July 14, 2011
Oral Health Care Needed For Underserved Populations
New analysis from the Institute of Medicine (IOM) finds that fewer than half of all Americans see a dentist each year and millions live in areas where access to dental care is limited at best.
A severe shortage of dentists, especially in rural areas and minority settings, is contributing to the "persistent and systemic" barriers to oral health care, IOM's report notes.
About 33 million people live in areas where there are shortages of dental care professionals, and in 2008, 4.6 million children went without dental care because it was too costly, the report found.
"The consequences of insufficient access to oral health care and resultant poor oral health -- at both the individual and population levels -- are far-reaching," Frederick Rivara, chair of the IOC committee that wrote the report and the chair of pediatrics at the University of Washington School of Medicine in Seattle, told Huffington Post in a statement.
"As the nation struggles to address the larger systemic issues of access to health care, we need to ensure that oral health is recognized as a basic component of overall health," he said.
Health risks from lack of good dental care reach further than just cavities and gum disease. Bad oral health care increases the risk of heart disease, diabetes and respiratory disease, according to the report.
The IOM committee concluded that nearly 9,600 additional dentists are needed to meet the oral healthcare needs of all Americans.
"We have the lowest ratio of dentists to population that we have had in 100 years," said Shelly Gehshan, who directs the Pew Children's Dental Campaign and serves on the IOM committee. "This is a serious problem that leaves 40 to 50 million people out of reach of a dentist at any given moment."
Gehshan told WebMD that millions of Americans lack dental coverage or the ability to pay for necessary dental care.
Committee chairman Frederick P. Rivara, MD, a professor of pediatrics at the University of Washington School of Medicine in Seattle, added that barriers to dental services disproportionately affect children, the elderly, and minorities.
"As the nation struggles to address the larger systemic issues of access to health care, we need to ensure that oral health is recognized as a basic component of overall health," he said in a news release.
IOM's report included recommendations to federal and state policy makers to improve the nation's dental care structure. The report calls for state changes to the way dental hygienists, assistants and professional practice and train in order to give the best access to dental care in their communities.
For example, increasing recruitment of dental students from low-income, minority or rural communities could help increase the number of people serving in those places, Kaiser Health News reported.
Expanding dental coverage to adults under Medicaid (only kids are currently covered by Medicaid for dental) could also increase the number of people who get regular checkups, the report said. States must provide dental benefits for children enrolled in the Children's Health Insurance Program (CHIP), but are not required to provide benefits to adults.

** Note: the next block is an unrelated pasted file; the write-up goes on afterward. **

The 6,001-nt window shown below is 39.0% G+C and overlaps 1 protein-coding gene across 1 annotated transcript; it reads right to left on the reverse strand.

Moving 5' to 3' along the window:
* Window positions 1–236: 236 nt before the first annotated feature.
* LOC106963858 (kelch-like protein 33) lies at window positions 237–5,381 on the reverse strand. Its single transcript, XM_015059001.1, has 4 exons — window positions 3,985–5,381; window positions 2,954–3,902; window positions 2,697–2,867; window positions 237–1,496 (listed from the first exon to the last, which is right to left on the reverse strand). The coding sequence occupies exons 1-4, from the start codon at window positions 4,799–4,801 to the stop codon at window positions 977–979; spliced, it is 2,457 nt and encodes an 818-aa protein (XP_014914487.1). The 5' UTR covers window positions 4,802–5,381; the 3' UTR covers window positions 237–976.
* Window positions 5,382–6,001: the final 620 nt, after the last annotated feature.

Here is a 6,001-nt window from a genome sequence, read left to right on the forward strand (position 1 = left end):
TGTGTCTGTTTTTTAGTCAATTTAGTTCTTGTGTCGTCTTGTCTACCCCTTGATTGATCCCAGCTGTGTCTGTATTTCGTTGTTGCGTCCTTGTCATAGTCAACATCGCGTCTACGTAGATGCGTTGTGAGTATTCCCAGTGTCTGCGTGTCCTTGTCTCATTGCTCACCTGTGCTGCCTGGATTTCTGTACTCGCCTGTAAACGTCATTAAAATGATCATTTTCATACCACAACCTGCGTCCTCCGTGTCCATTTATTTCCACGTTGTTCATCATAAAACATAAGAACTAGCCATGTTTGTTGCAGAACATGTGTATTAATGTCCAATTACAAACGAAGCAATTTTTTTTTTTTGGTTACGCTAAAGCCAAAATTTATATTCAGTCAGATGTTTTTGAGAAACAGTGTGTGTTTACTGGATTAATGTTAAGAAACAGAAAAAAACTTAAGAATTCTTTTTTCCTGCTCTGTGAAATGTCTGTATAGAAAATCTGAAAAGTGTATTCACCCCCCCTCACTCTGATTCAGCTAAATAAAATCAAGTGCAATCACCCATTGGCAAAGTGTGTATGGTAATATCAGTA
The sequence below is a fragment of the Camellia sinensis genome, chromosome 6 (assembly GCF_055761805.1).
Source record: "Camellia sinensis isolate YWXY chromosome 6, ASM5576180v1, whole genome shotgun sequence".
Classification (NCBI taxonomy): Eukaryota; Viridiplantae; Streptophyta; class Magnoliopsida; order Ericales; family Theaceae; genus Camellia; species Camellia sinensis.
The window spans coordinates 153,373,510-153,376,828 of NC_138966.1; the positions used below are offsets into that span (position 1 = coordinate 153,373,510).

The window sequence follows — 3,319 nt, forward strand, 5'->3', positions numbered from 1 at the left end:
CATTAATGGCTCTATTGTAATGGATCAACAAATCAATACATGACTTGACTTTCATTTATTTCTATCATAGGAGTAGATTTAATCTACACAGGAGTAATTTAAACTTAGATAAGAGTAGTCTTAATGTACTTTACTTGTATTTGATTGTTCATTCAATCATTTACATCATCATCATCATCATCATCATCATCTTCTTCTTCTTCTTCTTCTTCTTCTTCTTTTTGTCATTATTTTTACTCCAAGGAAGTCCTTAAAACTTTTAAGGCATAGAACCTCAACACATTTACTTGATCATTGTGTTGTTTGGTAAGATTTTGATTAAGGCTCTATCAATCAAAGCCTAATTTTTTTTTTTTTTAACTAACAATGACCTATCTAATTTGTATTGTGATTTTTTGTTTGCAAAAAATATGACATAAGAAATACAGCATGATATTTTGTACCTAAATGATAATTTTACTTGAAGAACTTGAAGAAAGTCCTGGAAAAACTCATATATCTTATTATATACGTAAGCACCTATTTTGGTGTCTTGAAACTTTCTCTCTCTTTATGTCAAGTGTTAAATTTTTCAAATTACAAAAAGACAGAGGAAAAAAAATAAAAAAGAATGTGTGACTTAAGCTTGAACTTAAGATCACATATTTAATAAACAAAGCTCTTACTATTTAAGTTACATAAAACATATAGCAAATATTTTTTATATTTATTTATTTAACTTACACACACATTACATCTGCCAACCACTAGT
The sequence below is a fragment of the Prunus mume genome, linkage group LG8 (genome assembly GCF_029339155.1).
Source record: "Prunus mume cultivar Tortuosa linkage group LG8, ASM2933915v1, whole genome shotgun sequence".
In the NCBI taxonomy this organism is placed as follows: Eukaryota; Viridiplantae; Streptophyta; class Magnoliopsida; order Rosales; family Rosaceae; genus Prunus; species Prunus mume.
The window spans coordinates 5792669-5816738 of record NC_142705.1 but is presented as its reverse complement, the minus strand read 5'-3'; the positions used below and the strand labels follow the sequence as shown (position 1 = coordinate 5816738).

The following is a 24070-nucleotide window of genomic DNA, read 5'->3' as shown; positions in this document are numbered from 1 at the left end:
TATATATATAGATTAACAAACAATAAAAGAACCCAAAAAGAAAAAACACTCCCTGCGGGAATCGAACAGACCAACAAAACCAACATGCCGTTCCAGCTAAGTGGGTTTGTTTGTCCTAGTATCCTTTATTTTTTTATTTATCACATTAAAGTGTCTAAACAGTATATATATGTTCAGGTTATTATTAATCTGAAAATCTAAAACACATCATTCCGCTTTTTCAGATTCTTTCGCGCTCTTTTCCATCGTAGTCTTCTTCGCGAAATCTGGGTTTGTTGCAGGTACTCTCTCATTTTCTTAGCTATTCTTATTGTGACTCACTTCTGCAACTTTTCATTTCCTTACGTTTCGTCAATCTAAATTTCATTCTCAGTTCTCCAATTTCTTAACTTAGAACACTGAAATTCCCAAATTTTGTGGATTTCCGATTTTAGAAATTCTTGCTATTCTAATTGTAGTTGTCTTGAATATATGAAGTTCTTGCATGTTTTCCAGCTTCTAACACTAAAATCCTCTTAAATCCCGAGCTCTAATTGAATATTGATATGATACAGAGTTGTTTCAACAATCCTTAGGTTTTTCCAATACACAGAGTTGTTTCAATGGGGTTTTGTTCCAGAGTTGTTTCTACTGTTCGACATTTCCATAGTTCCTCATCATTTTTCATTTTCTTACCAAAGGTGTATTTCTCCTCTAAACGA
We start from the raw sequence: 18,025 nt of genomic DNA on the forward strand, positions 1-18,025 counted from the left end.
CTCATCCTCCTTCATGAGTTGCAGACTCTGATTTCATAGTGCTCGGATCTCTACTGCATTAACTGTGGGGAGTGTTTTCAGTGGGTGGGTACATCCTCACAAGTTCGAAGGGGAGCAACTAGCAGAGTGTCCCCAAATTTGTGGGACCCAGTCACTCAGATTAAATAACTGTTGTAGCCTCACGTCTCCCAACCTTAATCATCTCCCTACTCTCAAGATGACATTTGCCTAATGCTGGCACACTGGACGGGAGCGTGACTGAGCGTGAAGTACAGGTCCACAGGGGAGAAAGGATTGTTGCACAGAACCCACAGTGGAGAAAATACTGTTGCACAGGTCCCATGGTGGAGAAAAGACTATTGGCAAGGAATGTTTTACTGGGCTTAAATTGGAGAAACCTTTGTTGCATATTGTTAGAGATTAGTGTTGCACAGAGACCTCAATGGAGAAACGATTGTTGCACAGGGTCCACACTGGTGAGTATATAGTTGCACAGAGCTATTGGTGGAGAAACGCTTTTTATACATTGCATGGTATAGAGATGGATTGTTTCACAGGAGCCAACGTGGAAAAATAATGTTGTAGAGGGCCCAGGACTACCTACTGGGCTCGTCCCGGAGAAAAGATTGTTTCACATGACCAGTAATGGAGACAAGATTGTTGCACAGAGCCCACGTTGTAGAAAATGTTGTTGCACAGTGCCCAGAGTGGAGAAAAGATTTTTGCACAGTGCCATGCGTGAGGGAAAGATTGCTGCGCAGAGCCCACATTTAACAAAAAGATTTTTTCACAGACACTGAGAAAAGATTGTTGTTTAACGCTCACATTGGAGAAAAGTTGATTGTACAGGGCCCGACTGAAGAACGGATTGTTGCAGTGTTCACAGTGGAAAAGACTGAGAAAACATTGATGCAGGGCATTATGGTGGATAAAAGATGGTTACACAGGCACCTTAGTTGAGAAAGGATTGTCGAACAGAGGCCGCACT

Gehshan said while the committee members agreed that dental benefits should be available to all Medicaid recipients, the group recognized that this is not likely to happen in today's struggling economy.
"A growing number of dental professionals will not take people on [Medicaid] because reimbursements are just too low," Rivara said.
To further address the shortage of dentists in undeserved inner city and rural settings, the report calls for dental professional education programs aimed at increasing enrollment of African-Americans, Latinos, and people from rural areas into dental schools.
"Most dentists are white men," Gehshan told WebMD. "Research shows that dental students from rural or underserved areas are more likely to go back to these areas to practice."
Gehshan said innovative ways of delivering dental services will be needed to address the shortage of dentists.
The IOM report called for more research into new approaches to care, including use of mobile vans staffed by dental hygienists or practitioners who have had years of dental training. Known as dental therapists, these practitioners, who are not actual dentist professionals, are the oral health equivalent of nurse practitioners.
Currently only two states -- Alaska and Minnesota -- license dental therapists. Gehshan said that at least 50 other countries also license dental therapists.
The American Dental Association (ADA) strongly discourages surgery performed by non-dentists.
ADA President Raymond F. Gist, DDS, said in a statement that he praises the IOM report for highlighting the dental care access issue. He noted that the ADA continues to support exploring new ways to expand dental healthcare.
"We must, however, restate our opposition to allowing so-called "Ëmidlevel providers' to diagnose disease or perform such surgical, irreversible procedures as extractions. Everyone deserves a dentist," he added.
On the Net:
- Institute of Medicine
- Health Resources and Services Administration
- California Healthcare Foundation
- National Research Council
- American Dental Association